Boomflation to stagflation

Russia’s invasion of Ukraine will simultaneously worsen inflation pressures and damage growth prospects throughout the global economy. That makes it a stagflationary shock, essentially making things worse on all economic fronts at once, Axios’ Neil Irwin writes.

Why it matters: So far in the pandemic recovery, major Western economies have had boomflation — strong growth with high inflation. What we may face now is the kind of inflation that could undermine the “boom” part and worsen the “flation” part.

  • It’s not the kind of economic disruption that can be fixed with clever use of fiscal or monetary policy. It’s all pain, no gain. The effects are likely to be most severe in Europe, where economic ties with Russia and Ukraine are deepest.
  • But through the deeply interconnected global financial and commodity markets, the ripples are set to spread worldwide.

State of play: There will be continued and escalating financial sanctions on Russia, damage to Ukraine’s export industries, and high risk of further ripple effects from both physical attacks and cyberattacks.

  • All of those amount to a negative supply shock — meaning that the productive capacity of the world economy is simply lower than it was a few weeks ago.

Higher energy prices — already evident in commodity markets — directly feed into higher inflation, but the risks are more sprawling and hard-to-calculate than that implies.

  • The risk of disruption to Western European energy supplies and transportation networks, and the potential for cyberattacks contributes to the strain on global supply networks that have already been at their breaking point.

The U.S. is relatively insulated from the immediate economic damage, with its location an ocean away, strong domestic energy production, and robust (maybe too-robust) consumer demand.

  • For the U.S., the direct impacts of the conflict are likely to push already-too-high inflation even higher.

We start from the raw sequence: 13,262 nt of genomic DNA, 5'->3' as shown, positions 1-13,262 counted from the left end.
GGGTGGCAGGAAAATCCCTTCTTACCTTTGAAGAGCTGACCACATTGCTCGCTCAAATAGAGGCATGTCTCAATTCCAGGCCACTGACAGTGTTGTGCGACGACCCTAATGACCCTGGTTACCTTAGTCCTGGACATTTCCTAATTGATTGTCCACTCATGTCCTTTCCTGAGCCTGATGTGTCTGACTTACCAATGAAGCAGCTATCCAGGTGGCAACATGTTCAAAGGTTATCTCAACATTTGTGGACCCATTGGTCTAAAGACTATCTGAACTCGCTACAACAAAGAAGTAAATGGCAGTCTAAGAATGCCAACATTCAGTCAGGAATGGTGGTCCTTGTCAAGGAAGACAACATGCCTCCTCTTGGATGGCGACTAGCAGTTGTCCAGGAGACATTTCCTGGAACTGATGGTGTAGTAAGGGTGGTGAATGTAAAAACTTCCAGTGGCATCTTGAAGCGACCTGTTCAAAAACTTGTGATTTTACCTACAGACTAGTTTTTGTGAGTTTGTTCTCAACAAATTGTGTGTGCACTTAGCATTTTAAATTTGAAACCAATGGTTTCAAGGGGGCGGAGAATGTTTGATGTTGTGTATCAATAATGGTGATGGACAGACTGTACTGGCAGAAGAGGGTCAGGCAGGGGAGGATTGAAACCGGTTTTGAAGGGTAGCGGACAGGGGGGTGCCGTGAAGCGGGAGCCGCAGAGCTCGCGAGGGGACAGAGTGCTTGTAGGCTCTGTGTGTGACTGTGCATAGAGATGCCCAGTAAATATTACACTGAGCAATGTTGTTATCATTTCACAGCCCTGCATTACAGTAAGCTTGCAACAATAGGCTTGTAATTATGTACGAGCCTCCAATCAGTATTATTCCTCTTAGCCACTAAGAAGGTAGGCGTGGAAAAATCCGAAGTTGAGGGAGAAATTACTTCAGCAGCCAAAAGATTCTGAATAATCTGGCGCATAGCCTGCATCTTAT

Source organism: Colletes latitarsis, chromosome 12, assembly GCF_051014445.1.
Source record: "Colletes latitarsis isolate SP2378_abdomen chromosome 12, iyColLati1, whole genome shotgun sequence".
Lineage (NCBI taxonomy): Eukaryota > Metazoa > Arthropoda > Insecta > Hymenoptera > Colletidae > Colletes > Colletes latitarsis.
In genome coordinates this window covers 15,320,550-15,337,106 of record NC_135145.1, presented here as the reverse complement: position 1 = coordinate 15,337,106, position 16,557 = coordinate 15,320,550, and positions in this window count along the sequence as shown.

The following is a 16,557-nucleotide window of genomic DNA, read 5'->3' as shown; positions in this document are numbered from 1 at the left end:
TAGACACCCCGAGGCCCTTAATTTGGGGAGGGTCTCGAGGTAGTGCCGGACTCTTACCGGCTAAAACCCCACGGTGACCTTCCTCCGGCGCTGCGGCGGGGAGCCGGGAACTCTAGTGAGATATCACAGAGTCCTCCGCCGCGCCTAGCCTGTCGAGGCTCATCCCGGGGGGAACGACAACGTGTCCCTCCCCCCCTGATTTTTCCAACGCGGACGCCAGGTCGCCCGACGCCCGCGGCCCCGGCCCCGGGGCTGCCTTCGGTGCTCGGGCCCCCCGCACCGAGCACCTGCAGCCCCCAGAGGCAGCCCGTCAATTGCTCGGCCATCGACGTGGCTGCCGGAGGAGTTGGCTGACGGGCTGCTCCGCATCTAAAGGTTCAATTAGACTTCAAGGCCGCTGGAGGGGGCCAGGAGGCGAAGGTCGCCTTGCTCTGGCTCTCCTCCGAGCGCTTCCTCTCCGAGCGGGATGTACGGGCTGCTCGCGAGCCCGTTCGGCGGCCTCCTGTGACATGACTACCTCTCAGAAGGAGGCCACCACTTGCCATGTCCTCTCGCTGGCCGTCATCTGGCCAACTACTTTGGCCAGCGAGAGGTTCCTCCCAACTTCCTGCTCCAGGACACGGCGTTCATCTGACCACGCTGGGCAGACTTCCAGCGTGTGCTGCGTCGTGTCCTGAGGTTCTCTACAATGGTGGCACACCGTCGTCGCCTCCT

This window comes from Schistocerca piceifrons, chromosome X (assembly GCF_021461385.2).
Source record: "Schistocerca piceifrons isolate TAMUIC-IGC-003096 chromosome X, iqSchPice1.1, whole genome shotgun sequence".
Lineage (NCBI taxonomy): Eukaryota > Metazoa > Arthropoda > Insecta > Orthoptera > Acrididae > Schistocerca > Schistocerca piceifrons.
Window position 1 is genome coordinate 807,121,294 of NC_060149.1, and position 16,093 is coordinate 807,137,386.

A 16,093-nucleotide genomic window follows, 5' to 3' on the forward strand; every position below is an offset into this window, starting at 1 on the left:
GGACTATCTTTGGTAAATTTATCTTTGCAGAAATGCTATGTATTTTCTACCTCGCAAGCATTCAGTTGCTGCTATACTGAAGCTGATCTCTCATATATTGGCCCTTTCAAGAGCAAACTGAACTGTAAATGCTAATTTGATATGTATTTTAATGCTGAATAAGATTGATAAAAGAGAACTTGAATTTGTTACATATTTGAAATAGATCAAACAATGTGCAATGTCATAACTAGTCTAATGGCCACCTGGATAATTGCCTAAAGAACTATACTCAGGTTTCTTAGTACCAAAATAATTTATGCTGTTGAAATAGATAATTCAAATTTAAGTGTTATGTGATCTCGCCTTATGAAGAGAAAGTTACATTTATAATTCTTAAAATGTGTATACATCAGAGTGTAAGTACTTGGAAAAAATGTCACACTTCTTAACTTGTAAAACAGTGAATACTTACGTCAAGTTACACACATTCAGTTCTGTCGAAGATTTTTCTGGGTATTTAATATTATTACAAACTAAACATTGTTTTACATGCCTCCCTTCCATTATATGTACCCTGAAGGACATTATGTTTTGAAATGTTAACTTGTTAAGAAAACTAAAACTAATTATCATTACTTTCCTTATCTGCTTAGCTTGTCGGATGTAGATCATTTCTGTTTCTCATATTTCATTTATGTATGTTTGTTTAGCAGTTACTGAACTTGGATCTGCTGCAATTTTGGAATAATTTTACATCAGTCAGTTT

• Those effects should on their own be short-lived, but the timing means they risk further entrenching Americans’ rising inflation expectations.

The bottom line: Usually geopolitical strife represents a short-term blip for financial markets and a buying opportunity for the gutsy. That could yet be the case with Ukraine, but the range of possibilities is ominous.

Go deeper

The economic consequences of war in Europe

War has returned to Europe. And while there will be much discussion of its geopolitical and humanitarian implications, Michael Strain suggests that there will also be profound economic consequences. Desmond  Lachman discusses Russia’s ability to weather economic sanctions and what a disruption to the world’s energy infrastructure could mean for the domestic economy.

Sometimes when the Federal Reserve tries to quash inflation, it ends up causing a recession. James Pethokoukis considers how such a scenario could affect Joe Biden’s political prospects. Pethokoukis also considers public investment in the next generation, and Paul Kupiec breaks down two legislative proposals related to the creation and governance of a Federal Reserve digital currency.

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